In an effort to promote college enrollment and degree completion, the state of Tennessee has invested a student-centric, technology-based blended learning model of high school mathematics instruction, The Seamless Alignment and Integrated Learning Support (SAILS).
The SAILS program provides high school seniors likely to require math remediation in college with coursework equivalent to college-level developmental education classes. Eligible students who complete the program are able to satisfy math require-ments for high school graduation and, upon postsecondary matriculation, to enroll directly in credit-bearing coursework toward a college degree.
Researchers at the Center for Education Policy Research at Harvard University and Vanderbilt Peabody College of Education are partnering with the SAILS Program and Tennessee state leadership to conduct an evaluation of SAILS. Using a range of quantitative and qualitative research methods, the study will examine the impact of participation in SAILS on students’ short- and long-term outcomes and investigate the mechanisms by which the program may promote students’ postsecondary success.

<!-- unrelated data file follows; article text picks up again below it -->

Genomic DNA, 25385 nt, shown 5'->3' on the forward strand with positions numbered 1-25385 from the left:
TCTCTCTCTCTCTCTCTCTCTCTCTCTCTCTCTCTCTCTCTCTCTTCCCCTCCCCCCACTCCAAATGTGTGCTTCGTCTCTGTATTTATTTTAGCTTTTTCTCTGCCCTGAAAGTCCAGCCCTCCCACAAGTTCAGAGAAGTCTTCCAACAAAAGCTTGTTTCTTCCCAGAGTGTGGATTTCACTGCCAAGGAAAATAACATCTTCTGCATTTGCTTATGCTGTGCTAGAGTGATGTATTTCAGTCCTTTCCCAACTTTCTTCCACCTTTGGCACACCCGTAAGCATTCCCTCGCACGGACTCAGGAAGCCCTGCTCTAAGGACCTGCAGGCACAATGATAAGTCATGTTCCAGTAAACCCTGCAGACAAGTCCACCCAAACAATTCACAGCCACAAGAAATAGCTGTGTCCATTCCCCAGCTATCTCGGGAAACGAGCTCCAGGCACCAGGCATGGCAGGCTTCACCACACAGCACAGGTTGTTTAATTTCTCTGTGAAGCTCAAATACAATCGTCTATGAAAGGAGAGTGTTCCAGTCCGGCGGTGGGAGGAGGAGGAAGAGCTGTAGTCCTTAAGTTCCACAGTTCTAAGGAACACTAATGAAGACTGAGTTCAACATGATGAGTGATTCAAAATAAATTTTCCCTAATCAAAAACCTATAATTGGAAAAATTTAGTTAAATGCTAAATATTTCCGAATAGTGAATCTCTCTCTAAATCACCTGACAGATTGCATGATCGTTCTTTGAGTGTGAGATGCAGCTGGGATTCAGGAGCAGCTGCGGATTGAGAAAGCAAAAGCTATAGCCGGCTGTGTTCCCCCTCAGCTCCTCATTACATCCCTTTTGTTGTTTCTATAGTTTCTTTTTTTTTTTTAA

SDP launched a College-Going Diagnostic research collaboration with the Tennessee Department of Education (TDOE) as part of a larger partnership between the two organizations. In defining the scope of work for this project, TDOE policymakers were particularly interested in investigating how students’ transition from high school to postsecondary education differed across schools, regions, and student subgroups. The SDP College-Going Diagnostic examines the extent to which Tennessee high school students faced specific barriers to postsecondary enrollment, such as inadequate academic preparation for college-level coursework and limited college access.